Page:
2007 Field Season
Bisecting unit of a small hearth (b). Low soil accumulation made it easy to spot during survey. Also note the difference in soil colour inside the hearth ring vs. outside.
Decorated ceramic sherd. The first piece of ceramics found by our team. More pieces, but none as elaborate or as large, were found in the immediate area (d) and in another area to the north (f).
Soil sampling. A chemical analysis of the possible storage pit soil could help to determine what was stored.
Bog coring. Soil strata will be sampled for pollen and other climate markers.
The third field season returned to the 2006 site, but added archaeologists from SUNY Buffalo and University of Oulu, and two Cree archaeology interns to the team from McGill University. Our goals were to: 1) more thoroughly survey the terrace and to test a number of hypotheses generated by the previous year's data, and 2) collect data, in the form of bog cores, on the climate before, during and after the period of occupation.
The team split up to accomplish a number of tasks: a) the burial area was surveyed and mapped; b) a unit was opened around a small hearth ring on a lower terrace; c) a unit was opened through the 8x2m hearth found the year before; vegetation was cleared from around d) a surface ceramic find, and e-f) two new quartz scatters; g) soil cores for phosphorous testing were taken; h) a 2x2m pit was half excavated and half soil-cored.
Map of activity areas on the terrace
The archaeological material collected during a thorough survey shows that the terrace was re-occupied many times in the past, although without any dating the chronology is still unknown. High-quality cherts, quartz, decorated and undecorated ceramics appear in different densities on different parts of the terrace.
Map of archaeological material
A unit was opened through the pavement-like grouping of rock uncovered in 2006. The pockets of bone continued into a near-continuous layer between and slightly below the layer of broken rocks, and was associated with evidence of burning. Based on this evidence it appears that it was a hearth, or rather two hearths located close together. One hypothesis was that the rocks were cracked due to thermal shock from rock boiling.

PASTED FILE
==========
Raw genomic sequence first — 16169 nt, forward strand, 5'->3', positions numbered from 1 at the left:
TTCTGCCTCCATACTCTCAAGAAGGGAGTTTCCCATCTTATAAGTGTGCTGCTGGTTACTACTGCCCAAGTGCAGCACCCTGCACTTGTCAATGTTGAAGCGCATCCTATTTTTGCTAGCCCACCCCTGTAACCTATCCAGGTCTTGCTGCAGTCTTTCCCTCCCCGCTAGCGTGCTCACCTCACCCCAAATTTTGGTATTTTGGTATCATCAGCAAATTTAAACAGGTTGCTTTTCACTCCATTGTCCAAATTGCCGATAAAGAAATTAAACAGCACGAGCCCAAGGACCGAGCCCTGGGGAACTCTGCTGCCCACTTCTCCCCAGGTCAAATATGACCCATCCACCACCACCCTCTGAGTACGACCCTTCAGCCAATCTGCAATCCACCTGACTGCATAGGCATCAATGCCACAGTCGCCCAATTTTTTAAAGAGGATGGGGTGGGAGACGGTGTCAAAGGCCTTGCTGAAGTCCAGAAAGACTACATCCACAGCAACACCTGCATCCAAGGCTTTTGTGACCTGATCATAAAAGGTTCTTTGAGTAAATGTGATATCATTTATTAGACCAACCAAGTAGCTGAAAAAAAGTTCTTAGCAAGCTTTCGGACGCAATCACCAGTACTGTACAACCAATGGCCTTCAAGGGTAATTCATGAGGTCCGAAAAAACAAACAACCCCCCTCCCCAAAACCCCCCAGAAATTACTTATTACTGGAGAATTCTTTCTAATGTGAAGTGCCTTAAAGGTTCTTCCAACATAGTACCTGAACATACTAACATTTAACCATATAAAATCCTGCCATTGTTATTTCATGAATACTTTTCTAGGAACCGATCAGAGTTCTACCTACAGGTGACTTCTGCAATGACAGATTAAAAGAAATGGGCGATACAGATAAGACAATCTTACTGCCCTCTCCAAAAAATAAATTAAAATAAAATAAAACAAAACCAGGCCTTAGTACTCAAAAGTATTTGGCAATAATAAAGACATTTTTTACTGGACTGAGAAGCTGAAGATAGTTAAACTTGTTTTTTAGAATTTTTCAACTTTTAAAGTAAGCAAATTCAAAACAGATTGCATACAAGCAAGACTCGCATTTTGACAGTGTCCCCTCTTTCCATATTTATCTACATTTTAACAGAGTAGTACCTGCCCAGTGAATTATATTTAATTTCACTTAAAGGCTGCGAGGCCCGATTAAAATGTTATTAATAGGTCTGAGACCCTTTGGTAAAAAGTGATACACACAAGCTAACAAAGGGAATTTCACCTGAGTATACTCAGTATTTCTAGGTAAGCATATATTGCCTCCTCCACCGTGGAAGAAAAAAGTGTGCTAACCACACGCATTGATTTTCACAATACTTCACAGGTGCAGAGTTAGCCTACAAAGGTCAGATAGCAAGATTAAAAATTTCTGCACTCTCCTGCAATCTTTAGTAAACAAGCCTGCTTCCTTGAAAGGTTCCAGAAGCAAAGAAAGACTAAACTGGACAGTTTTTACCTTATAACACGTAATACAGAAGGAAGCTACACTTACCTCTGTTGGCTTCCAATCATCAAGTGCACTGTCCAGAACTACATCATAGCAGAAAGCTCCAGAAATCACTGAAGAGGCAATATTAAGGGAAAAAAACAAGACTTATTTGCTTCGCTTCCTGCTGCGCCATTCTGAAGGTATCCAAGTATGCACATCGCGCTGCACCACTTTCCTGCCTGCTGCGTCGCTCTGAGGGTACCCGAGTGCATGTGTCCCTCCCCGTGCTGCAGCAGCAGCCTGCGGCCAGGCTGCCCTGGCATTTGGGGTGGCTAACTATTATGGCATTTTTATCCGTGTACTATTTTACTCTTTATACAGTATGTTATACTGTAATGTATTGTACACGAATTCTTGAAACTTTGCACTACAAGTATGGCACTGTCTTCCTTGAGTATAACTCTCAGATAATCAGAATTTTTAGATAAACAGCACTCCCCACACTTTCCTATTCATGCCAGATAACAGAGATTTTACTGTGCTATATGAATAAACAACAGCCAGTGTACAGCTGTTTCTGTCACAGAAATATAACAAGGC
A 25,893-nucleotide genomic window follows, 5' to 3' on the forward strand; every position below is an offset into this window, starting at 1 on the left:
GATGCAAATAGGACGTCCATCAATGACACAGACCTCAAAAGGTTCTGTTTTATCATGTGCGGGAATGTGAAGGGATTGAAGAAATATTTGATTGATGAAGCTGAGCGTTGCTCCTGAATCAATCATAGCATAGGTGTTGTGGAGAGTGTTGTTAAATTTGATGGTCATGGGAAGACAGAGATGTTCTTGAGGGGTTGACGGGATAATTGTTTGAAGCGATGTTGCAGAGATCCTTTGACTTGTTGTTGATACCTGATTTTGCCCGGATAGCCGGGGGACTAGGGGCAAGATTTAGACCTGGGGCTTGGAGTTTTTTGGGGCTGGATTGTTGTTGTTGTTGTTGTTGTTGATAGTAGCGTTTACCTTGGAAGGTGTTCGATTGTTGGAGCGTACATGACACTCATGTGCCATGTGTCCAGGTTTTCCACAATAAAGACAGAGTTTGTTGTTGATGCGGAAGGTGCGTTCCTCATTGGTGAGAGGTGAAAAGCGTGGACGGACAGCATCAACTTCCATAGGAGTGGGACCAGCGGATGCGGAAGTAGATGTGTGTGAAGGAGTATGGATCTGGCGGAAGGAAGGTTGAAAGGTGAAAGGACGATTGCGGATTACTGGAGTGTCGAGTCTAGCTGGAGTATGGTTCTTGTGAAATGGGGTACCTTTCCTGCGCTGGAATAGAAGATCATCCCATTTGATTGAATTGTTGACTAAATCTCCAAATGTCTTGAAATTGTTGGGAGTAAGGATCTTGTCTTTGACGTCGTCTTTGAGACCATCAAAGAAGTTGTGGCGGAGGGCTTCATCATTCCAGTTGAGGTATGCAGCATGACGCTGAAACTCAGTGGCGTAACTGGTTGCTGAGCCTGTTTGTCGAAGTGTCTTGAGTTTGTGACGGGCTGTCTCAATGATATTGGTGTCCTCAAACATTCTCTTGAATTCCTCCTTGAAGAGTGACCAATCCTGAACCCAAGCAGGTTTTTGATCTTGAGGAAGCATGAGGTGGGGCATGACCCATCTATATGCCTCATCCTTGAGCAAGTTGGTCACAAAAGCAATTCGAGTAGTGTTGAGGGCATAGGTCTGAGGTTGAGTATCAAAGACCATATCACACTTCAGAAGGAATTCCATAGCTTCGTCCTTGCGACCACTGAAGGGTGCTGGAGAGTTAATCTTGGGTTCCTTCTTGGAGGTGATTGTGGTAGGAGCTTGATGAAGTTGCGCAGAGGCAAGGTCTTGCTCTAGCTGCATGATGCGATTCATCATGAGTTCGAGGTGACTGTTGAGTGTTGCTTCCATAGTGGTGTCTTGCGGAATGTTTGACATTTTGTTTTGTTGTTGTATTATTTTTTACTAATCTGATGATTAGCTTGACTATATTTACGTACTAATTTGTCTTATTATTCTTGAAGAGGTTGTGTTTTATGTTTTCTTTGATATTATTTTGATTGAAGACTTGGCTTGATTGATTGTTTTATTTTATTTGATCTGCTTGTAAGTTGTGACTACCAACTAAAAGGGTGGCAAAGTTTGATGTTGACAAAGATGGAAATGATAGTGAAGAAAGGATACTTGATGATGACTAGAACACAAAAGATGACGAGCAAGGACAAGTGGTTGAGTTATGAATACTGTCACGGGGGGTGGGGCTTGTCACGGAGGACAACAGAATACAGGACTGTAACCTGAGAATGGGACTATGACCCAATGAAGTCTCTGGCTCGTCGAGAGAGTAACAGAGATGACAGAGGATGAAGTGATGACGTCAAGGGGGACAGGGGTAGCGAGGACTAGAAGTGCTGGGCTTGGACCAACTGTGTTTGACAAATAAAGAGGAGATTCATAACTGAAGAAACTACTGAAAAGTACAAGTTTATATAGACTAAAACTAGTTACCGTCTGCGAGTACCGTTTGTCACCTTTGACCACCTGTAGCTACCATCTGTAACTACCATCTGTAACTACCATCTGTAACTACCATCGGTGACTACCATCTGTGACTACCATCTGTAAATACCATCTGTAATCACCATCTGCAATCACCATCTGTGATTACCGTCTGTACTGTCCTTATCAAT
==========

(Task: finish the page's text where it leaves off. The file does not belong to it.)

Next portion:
The burial area was surveyed more intensively and several new cairns were located. Top-plans and profile drawings were made of one of the best preserved cairns. Closer to the edge of the terrace and separated from the other cairns, a cairn-like structure was found that was close to 8 x 8 m and 1 m high. However, the Wemindji band council and elders have not decided how we should proceed with any of the burial cairns, so no further action was taken.
A series of ~100 soil cores were taken in a swath running north-south within the domestic area of the terrace. The samples were tested for phosphorus in order to help detect evidence of human occupation.
Half of a large pit near the terrace edge was excavated to evaluate our hypothesis that the many pits found on the terrace were for storage. The soil of the other half was systematically cored in order to recreate a 3D chemical profile of the soil stratigraphy of the pit. The two halves together will allow for an indepth investigation of the pit's morphology and contents.
A series of bogs at various elevations were located and cored. The pollen data taken from these cores will help us to understand the condition of the environment during the period of occupation (click for more information on the coring).
Author: C. Wren